Use your smartphone to travel to the year 1632 and step into Rembrandt’s painting ‘The Anatomy Lesson of Dr. Nicolaes Tulp’.
Place the gate and walk round in the Anatomical Theatre.
See through Rembrandt’s eyes how Doctor Tulp and his fellow doctors are examining the body of the criminal Aris Kindt. Discover all the stories behind the painting.
Developer description on Google play store
This amazing ARCore application for Android smartphones has been a pleasure of mine since discovering it over a year ago. It’s great to load it up every once in a while and enjoy the 6DoF environment in all its glory (it has a huge playspace).
Best used outdoors in a quiet place, with good quality audio headphones. I use my Pixel 3aXL which has a good quality display, and sennheiser HD 461 headphones which provide some isolation from background noise. The application can be used with your phone display in portrait or landscape with auto rotation.
The application boots up quickly and takes you through an introduction to the scenario and how to interact.
You then scan the floor to create a ground plane for the application to sit on, once ARCore has worked its magic a “gate” appears which can be placed precisely by tapping on your screen.
Once the gate has been placed it materializes first as an archway with a stone finish, before opening the “gateway” into the Rembrandt environment.
You are then invited to walk through the gate, and this is where a genuine sense of physical space is generated from physically walking forward into a rich black backdrop, with the scene itself set further back from the entrance gate.
In front is the anatomy lesson of Dr. Tulp, and the surgeons keenly watching the dissection. I am able to walk forward another 5 metres before reaching the centre, the sense of scale is very impressive as it’s using 1:1 mapping.
With ARCore providing a solid geospatial anchor, I can freely walk around inside the environment, and get as close as I want with high quality assets showing rich detail in 6DoF.
The sense of presence is rewarding ‘despite’ this being presented on just a smartphone display rather than inside AR glasses.
During the experience, ‘hotspots’ can be clicked on which provide very useful insights into the original Rembrandt painting using images and audio description.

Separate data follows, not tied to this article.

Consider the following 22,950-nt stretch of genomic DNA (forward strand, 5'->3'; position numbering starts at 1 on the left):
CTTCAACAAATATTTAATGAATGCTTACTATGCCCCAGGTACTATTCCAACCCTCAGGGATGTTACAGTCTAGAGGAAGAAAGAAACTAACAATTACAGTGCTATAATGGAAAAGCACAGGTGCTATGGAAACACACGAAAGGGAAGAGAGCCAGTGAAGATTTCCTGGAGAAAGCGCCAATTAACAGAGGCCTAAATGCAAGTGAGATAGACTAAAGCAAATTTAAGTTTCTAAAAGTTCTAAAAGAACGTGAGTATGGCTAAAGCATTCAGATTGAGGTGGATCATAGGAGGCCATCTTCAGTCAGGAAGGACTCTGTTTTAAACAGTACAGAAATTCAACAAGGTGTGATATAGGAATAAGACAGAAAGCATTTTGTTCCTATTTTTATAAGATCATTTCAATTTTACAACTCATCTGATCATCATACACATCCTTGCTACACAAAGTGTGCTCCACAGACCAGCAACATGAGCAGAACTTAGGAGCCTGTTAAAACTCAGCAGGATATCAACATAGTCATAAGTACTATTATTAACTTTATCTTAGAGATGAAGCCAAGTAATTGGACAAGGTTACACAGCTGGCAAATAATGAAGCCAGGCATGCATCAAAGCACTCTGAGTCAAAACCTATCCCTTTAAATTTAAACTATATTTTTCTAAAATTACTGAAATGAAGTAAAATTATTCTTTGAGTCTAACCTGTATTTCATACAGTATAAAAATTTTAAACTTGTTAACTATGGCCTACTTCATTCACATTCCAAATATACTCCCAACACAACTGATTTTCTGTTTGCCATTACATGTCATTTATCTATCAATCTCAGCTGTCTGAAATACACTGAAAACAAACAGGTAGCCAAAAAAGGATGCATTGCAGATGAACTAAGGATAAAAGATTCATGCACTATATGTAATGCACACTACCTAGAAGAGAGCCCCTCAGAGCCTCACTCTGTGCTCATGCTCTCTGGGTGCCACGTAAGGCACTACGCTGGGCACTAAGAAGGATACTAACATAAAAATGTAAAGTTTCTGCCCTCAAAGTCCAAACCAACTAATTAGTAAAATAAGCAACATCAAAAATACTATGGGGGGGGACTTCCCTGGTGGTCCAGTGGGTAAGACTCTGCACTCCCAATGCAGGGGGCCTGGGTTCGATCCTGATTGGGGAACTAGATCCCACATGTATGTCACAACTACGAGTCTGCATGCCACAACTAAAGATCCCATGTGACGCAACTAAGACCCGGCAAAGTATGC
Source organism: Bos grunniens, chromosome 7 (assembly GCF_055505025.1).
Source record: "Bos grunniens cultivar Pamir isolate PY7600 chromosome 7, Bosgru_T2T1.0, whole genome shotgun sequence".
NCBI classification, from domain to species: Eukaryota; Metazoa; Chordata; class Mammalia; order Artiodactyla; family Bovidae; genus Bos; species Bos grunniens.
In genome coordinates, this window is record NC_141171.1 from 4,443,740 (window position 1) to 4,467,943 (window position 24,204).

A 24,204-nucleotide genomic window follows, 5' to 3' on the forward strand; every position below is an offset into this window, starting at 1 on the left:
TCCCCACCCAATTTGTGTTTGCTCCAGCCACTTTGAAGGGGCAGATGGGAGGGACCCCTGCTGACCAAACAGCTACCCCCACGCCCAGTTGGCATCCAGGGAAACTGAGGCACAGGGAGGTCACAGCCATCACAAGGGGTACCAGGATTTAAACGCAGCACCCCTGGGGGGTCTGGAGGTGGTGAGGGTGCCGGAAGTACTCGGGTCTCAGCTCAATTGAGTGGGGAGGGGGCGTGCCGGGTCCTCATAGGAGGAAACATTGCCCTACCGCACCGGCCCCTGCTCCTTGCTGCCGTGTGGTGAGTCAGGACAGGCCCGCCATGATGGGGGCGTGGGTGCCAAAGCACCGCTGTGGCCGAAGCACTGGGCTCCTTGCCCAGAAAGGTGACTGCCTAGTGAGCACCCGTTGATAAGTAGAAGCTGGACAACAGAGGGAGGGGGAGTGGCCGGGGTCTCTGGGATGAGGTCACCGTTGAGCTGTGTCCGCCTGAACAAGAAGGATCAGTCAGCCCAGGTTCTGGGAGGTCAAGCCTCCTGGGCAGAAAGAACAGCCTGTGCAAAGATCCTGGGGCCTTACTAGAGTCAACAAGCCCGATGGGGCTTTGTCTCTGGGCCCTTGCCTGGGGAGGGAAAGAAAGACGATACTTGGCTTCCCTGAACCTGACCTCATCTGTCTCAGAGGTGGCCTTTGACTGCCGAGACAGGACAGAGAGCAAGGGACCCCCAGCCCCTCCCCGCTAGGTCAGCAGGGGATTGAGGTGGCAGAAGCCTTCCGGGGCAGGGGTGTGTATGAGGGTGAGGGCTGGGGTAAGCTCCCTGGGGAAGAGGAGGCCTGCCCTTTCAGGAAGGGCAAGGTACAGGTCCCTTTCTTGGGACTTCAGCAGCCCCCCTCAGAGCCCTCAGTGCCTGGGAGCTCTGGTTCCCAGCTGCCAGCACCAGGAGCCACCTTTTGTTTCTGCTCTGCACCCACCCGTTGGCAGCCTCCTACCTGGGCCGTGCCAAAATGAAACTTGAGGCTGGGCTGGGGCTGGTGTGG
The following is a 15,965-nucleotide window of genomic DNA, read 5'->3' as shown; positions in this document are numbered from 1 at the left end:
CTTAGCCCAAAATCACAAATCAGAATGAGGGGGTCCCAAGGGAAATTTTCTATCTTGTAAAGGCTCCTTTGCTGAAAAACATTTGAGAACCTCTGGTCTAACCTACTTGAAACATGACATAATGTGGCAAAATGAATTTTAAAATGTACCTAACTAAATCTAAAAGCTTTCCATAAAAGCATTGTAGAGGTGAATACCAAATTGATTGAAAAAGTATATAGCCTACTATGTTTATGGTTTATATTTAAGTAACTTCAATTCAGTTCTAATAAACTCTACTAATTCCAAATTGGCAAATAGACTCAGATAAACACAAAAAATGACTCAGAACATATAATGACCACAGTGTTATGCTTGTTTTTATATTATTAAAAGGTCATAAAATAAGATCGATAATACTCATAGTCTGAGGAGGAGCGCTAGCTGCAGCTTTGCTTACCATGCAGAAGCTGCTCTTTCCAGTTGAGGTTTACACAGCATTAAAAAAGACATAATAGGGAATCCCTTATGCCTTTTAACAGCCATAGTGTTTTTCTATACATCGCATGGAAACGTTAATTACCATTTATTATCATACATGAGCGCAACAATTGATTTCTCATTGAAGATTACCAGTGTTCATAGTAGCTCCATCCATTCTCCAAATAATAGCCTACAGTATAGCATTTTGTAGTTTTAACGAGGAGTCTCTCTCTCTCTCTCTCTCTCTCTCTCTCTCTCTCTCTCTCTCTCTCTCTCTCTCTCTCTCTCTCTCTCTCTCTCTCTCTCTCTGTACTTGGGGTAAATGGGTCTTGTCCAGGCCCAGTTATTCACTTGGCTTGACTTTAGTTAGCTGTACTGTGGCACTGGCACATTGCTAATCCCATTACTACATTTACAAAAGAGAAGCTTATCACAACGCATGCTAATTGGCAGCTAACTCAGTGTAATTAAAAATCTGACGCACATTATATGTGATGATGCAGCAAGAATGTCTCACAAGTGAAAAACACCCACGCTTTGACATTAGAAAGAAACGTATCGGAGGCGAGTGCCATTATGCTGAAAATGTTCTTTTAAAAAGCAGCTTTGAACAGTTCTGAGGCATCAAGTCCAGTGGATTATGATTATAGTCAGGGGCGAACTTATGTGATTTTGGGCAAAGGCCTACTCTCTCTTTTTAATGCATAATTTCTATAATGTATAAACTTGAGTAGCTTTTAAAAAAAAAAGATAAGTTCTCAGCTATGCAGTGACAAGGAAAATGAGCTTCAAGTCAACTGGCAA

Once you have selected the different hotspots you feel well informed, yet the real treat for me is always looking around the environment, with the ceiling a particular highlight – this is cleverly mentioned during one of the hotspot activated informationals.
My other favourite element of this AR experience is exploring the boundaries of the environment and looking back through the entrance gate (to the “real world”) which causes a strong impression that you are inside the environment of the painting!
I haven’t calculated the available space inside the environment but it’s very large, I always finish by walking back through the gate.
The persistent nature of the application means that the gate straddling the boundary between the environment and real world can be carefully inspected, walked through, back through, the students and doctor remaining in place, a great example of a “Portal mechanic” in action.
It’s always a pleasure to use Rembrandt Reality, the developers did a great job building this using ARCore. High quality experiences like Rembrandt Reality demonstrate the potential of augmented reality even on smartphones (I’d like AR glasses,but 2030?)
Rembrandt Reality is available as a free download on both the Google play store and Apple store (there is an ARkit build for Apple devices).
–Holographic resolution 2 HD 16:9 light engines producing 2.3M total light points
–Holographic density >2.5k radiants (light points per radian)
-Automatic pupillary distance calibration
In addition, the Hololens has a fully loaded sensor array: